After a lengthy discussion with one of the Harper’s letter signers, I continue to stand behind the main themes of this piece. These include: 1. The conclusion that the letter appears to romanticize U.S. political discourse by asserting that there is “a new set of moral attitudes and political commitments that tend to weaken our norms of open debate and toleration of differences in favor of ideological conformity.” Although I could be wrong, in my many years as an educator, as an activist, scholar, and public intellectual, I have seen little by way of my personal experiences or observations, and I have not seen any serious study, to suggest that contemporary U.S. political culture has become less tolerant of free speech, as compared to previous years. 2. To the contrary, the main theme of my piece is that contempt for radical and progressive views is a longstanding position in American mainstream media and educational institutions. It is not something new to be lamented, but a chronic problem in American history. 3. Although it has been suggested to me, it is not clear that the signers’ reference to “our norms of open debate and toleration” is only in reference to the signers’ personal values. I also read it as a more general reference to larger (and longstanding) societal celebrations of the U.S. as practicing pluralistic discourse and open debate. As I interpret it, this comment can easily be understood to suggest a romanticization of U.S. political discourse, outside of the signers’ support for that discourse, and there is nothing in the letter that unequivocally disconfirms that interpretation.

Author Corrections: Based on my engagement with one signer of the Harper’s letter, I am issuing the following corrections to this article:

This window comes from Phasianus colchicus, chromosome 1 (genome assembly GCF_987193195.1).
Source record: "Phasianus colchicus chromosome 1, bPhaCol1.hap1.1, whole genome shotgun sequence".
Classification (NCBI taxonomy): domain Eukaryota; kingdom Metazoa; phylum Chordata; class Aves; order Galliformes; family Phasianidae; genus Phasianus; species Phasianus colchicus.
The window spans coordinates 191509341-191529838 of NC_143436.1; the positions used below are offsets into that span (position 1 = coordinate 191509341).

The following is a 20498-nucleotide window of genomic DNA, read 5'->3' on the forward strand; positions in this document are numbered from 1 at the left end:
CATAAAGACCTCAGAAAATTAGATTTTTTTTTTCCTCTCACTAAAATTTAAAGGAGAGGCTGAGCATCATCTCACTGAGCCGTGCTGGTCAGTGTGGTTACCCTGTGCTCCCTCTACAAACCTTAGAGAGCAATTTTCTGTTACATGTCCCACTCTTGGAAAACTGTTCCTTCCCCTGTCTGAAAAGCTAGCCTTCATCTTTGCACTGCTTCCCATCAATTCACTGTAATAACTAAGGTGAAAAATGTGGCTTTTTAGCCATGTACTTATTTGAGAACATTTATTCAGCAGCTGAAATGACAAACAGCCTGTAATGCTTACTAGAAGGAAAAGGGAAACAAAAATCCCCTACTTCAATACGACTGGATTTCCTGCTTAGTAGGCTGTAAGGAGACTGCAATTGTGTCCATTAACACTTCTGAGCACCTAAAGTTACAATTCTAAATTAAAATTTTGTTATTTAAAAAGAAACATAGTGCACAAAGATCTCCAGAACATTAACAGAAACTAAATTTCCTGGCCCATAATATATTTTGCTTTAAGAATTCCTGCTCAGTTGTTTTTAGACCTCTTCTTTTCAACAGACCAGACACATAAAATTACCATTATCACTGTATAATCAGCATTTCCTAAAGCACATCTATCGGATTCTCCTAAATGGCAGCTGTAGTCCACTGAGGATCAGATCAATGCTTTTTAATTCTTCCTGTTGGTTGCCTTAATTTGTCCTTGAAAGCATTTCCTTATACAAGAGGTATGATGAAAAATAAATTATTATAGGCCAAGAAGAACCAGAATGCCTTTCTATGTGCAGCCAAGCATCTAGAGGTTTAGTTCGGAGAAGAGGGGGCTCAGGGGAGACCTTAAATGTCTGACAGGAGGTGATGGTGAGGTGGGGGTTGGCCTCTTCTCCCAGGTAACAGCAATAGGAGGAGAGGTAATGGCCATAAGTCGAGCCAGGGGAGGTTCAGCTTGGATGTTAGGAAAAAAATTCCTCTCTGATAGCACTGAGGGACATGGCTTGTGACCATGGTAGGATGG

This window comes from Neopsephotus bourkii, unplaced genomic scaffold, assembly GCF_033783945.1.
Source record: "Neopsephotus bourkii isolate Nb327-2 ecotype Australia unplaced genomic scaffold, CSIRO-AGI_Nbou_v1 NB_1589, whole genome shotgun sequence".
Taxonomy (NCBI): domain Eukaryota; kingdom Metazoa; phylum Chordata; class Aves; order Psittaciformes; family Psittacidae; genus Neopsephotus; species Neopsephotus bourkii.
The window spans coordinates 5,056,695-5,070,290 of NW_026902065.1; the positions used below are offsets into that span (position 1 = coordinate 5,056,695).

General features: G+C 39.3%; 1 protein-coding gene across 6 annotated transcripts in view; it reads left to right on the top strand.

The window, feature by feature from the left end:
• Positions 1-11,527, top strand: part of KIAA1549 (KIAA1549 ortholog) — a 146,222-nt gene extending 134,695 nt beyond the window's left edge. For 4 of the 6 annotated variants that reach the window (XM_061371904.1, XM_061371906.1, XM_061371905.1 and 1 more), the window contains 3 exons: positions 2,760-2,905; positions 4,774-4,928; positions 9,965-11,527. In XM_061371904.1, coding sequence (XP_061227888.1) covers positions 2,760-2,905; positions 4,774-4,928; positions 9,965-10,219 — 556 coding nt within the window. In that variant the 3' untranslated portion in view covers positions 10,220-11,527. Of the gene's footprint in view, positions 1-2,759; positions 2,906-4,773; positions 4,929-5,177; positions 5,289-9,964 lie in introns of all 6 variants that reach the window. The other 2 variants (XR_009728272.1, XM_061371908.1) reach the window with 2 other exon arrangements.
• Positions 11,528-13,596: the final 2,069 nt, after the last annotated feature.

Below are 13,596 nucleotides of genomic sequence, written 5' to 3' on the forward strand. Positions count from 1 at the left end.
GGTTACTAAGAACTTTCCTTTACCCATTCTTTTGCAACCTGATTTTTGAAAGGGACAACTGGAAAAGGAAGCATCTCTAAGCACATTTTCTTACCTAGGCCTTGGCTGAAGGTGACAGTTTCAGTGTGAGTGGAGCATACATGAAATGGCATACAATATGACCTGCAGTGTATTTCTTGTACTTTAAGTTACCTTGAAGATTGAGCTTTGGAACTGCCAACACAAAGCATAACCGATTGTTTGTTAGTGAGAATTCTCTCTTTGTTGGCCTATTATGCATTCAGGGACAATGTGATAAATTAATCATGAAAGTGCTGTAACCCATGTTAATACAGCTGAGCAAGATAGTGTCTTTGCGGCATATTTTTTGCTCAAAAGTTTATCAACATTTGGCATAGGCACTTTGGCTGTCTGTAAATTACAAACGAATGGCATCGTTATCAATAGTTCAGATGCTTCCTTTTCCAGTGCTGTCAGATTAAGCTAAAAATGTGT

+ My article inaccurately discusses the Harper’s letter as an attack on the “cancel culture.” While at least one of the letter’s signers has referred to the letter as a response to “cancel culture,” these words do not actually appear in the letter anywhere. The words “cancel culture,” however, have regularly appeared in news reports and commentary in reference to the letter and its content.

+ My article claims that the Harper’s letter is a critical response to the rise of Black Lives Matter protests. Although BLM is mentioned in the letter, as related to “justice and open debate,” the reference is only brief, and is not a main focus of discussion. More importantly, the letter indicates support for BLM and its principles/demands, rather than expressing opposition to the movement.

+ My article refers to the Harper’s letter as arguing that U.S. institutions “uphold the value of robust and even caustic counter-speech from all quarters.” This statement is a misreading of the piece, which says that the signers “uphold the value of robust and even caustic counter speech from all quarters.”

Anthony DiMaggio is Associate Professor of Political Science at Lehigh University. He earned his PhD from the University of Illinois, Chicago, and is the author of 9 books, including most recently: Political Power in America (SUNY Press, 2019) and Rebellion in America (Routledge, 2020). He can be reached at: anthonydimaggio612@gmail.com